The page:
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CNN/AP: Web site maps U.S. language tapestry


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Web site maps U.S. language tapestry

'We incorporate the world in the United States'

NEW YORK (AP) -- News flash: There is not a single Chinese speaker residing in Box Butte County, Nebraska. Which may not sound like a particularly useful sliver of information -- unless you're a Box Butte-bound speaker of Chinese looking for someone to converse with out on northwestern Nebraska's lonely prairie.

Now consider that ZIP Code 15101 -- that's Allison Park, Pennsylvania, near Pittsburgh, for those of you keeping score at home -- has 49 speakers of Arabic and six of Armenian. Yiddish, meanwhile, is spoken by people in every state -- including two each in Montana and South Dakota, suggesting that Billings and Rapid City aren't the prime places to pick up some killer smoked whitefish.

Why are we telling you all this? Because thanks to the Modern Language Association, one of academia's most venerable organizations, now we can.

The MLA's new interactive Language Map Data Center, which goes public Wednesday, is a truly fascinating ("hen you yisi" in Chinese, "muy interesante" in Spanish) glimpse into the tapestry of tongues spoken by American citizens and residents. It's a story told by 2000 U.S. Census data, crunched and leveraged to linguistic and geographic ends.

"So often, when we think of languages and cultures that are not Anglophone America, we think of the world out there -- foreign," says Rosemary G. Feal, the MLA's executive director. "We don't necessarily realize how, in our own American globalized society, we've got all these linguistic resources woven into the fabric."

For anyone interested in language and culture, the site -- with its interactive maps in bright purples and blues, easily navigable by mouse -- is as addictive as a catnip-filled mouse for a kitten. It's hardly just a parlor game, though. In an era when study of all foreign languages is rising in America, the possibilities are myriad.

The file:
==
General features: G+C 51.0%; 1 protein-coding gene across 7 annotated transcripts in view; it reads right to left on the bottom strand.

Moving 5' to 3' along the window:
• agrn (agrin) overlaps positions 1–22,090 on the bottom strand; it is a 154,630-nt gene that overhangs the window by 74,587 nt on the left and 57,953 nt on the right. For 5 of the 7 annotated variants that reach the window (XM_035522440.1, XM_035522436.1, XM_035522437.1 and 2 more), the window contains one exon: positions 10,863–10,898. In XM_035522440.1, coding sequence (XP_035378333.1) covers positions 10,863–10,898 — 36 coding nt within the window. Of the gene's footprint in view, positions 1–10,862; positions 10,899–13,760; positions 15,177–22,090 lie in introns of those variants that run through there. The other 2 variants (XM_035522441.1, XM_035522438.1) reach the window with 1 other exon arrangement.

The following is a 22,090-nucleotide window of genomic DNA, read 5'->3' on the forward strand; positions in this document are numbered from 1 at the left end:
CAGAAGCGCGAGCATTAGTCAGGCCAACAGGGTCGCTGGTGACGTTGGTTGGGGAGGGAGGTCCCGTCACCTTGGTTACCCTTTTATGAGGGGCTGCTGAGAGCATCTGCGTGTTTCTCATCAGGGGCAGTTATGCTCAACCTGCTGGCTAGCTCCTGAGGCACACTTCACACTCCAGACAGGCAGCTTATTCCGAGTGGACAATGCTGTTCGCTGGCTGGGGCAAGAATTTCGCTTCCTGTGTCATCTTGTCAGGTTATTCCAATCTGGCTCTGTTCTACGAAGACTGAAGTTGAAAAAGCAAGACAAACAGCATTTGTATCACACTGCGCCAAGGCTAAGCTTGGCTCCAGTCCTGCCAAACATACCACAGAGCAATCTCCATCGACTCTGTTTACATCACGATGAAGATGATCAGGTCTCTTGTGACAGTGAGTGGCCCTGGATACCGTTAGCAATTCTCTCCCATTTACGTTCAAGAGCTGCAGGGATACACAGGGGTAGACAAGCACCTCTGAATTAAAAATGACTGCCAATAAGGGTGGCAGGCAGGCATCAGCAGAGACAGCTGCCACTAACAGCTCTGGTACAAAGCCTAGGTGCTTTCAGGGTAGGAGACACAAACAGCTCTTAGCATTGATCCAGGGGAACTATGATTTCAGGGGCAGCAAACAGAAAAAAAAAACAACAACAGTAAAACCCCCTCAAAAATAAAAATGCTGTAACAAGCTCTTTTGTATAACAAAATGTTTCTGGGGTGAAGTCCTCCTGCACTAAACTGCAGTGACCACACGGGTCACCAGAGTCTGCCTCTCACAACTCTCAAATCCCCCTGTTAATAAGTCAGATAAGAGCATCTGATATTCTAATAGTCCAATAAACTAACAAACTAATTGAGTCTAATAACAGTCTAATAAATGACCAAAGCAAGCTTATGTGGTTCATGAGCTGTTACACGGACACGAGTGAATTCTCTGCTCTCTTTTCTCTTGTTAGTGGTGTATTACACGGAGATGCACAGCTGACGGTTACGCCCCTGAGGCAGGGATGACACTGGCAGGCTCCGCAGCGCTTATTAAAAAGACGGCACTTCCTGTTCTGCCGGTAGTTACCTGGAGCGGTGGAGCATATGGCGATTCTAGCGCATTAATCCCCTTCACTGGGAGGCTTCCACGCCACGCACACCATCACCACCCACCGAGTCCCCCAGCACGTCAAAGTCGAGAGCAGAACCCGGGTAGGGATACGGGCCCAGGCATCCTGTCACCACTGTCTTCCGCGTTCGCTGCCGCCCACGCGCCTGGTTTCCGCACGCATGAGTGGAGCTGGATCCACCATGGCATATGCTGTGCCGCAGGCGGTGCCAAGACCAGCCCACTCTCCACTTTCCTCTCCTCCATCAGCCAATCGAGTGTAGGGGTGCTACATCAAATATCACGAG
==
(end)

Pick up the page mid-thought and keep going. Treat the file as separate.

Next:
Academics tracking languages can hone in on particular areas and find out how immigrants from abroad are integrating linguistically. Marketers who want to target speakers of Thai, Persian or Navajo can find the ZIP codes where mass mailings would be the most lucrative. Social service agencies can calibrate their work to the ethnic breakdowns in their own communities.

"We incorporate the world in the United States," Feal says. "We always have."

And on a planet of terrorism and wars where intercultural communication grows more crucial by the year -- some in the U.S. government bemoaned the lack of Pashtu translators, for example, during the first months of the war in Afghanistan -- knowing the language resources in one's own community or state can be a boon to national security as well.

"There's not enough accurate information about how language works and how language is present in our society," says Donna Christian, president of the Center for Applied Linguistics in Washington, D.C. "There must be a thousand ways that civic leaders could use this information."

MLA developers initially conceived the language map idea as "a really big poster" before the idea ran away with them and evolved into the interactive operation. So far, they have mapped the top 30 languages in the country.

They are working on an even more detailed second tier that will be made available for crunching -- suggesting that before too long, we will presumably be able to determine how many speakers of Uighur have taken up residence in Walla Walla, Wash.

America being what it is, someone will find that fact as pivotal as, say, how many lefthanded shortstops named Tim are batting over .300 against righthanders during twi-night doubleheaders in Fenway Park on Sundays in May.

"For people in this country, to appreciate the range of languages spoken here is so important," Christian says. "There's such a strong feeling that English is the only language around. To get an idea of how many languages are spoken here, that can give us all a better sense of understanding of each other."

Copyright 2004 The Associated Press. All rights reserved.This material may not be published, broadcast, rewritten, or redistributed.

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